The next section in The Works and Letters of Cleve Brantley is The Stranger - A Parable of Life. Here is an excerpt:
"I beheld him as he travailed weary and late upon his way. I beheld him and knew him not, for he was a Stranger. I beheld him and loved him not, for he was of a people foreign, an alien race, which our people despised and with whom we had no dealings. His form was stooped, his stature small, and his face was furrowed like the fields of the valley. Old was he, old as Time which clung to him, close-wrapped about his body, and was dragged along the ground behind him, a mighty burden, for Time laid hold upon each protuberance along the way and clung to it with the tenacity of death. And all the days, the children of Time rode upon the Stranger, for he was the ancient of his days."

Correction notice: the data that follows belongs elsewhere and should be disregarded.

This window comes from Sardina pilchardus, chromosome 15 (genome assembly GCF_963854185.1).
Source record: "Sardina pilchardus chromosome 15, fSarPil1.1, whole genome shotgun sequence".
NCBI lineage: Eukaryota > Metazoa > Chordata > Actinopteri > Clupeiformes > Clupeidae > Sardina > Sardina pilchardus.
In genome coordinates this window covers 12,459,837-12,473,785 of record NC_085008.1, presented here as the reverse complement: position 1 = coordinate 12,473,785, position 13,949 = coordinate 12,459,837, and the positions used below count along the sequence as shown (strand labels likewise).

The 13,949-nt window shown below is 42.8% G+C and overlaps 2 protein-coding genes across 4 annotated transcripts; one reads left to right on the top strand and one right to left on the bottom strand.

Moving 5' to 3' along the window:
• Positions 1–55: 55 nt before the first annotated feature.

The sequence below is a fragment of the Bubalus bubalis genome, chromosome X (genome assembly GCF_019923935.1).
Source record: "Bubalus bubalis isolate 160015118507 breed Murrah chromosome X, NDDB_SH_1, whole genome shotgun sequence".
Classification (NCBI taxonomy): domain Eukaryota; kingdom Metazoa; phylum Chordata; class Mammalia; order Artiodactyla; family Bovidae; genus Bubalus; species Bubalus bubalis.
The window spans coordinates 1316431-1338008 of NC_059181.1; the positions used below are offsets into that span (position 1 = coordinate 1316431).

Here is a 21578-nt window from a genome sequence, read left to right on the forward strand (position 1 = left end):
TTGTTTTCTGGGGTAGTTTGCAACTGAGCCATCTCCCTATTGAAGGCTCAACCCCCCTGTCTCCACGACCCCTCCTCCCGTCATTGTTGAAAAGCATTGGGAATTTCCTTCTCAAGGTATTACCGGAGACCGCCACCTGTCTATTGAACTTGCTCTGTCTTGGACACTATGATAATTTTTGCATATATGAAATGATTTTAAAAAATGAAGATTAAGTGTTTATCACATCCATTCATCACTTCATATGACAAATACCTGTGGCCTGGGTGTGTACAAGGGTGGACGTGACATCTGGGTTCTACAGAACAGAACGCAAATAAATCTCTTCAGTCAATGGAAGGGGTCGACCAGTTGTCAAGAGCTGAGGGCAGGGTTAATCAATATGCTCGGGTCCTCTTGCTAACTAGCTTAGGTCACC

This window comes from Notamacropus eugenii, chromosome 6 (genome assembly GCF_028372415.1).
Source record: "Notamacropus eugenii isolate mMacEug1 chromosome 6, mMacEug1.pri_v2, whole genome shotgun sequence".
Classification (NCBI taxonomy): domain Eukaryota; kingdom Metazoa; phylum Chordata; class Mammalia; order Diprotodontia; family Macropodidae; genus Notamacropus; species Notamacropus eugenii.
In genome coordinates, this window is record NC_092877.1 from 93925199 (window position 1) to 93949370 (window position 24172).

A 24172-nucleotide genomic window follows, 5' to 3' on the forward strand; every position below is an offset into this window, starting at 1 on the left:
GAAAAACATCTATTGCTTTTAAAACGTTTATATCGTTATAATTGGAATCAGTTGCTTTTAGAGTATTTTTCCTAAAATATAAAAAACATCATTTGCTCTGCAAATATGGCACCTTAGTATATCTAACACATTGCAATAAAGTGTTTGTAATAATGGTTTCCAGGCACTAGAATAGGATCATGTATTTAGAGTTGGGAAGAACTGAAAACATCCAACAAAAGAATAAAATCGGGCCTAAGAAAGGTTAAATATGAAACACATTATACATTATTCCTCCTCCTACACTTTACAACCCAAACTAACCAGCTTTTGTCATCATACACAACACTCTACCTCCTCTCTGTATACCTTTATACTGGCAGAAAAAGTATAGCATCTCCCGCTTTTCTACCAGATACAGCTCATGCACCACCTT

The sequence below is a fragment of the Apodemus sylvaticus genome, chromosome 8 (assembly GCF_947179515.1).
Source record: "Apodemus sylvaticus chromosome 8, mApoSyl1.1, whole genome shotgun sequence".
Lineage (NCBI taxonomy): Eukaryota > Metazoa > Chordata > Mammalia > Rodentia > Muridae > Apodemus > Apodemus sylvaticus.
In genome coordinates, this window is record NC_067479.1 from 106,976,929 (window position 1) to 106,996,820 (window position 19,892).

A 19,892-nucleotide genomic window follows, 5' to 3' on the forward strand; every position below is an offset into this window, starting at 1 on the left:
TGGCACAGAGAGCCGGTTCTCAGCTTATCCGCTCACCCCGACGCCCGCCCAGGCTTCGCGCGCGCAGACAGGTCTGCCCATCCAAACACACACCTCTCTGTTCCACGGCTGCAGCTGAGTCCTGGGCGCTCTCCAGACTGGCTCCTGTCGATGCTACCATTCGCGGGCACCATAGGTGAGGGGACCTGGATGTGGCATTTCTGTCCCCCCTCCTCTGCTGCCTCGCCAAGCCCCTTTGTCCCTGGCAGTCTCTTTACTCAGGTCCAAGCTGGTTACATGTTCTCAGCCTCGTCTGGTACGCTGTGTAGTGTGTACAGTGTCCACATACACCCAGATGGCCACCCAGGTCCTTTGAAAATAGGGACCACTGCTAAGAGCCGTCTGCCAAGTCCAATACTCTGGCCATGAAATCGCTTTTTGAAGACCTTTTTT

The section ends with over 10 poems written by Cleve. The first verse of the poem "Pride" is:
Pride, red-faced, haughty, blustering,
Goes forth in quest of earthly Fame,
And in the background, darkly lurking,
Is pale-faced, slinking, cowering Shame.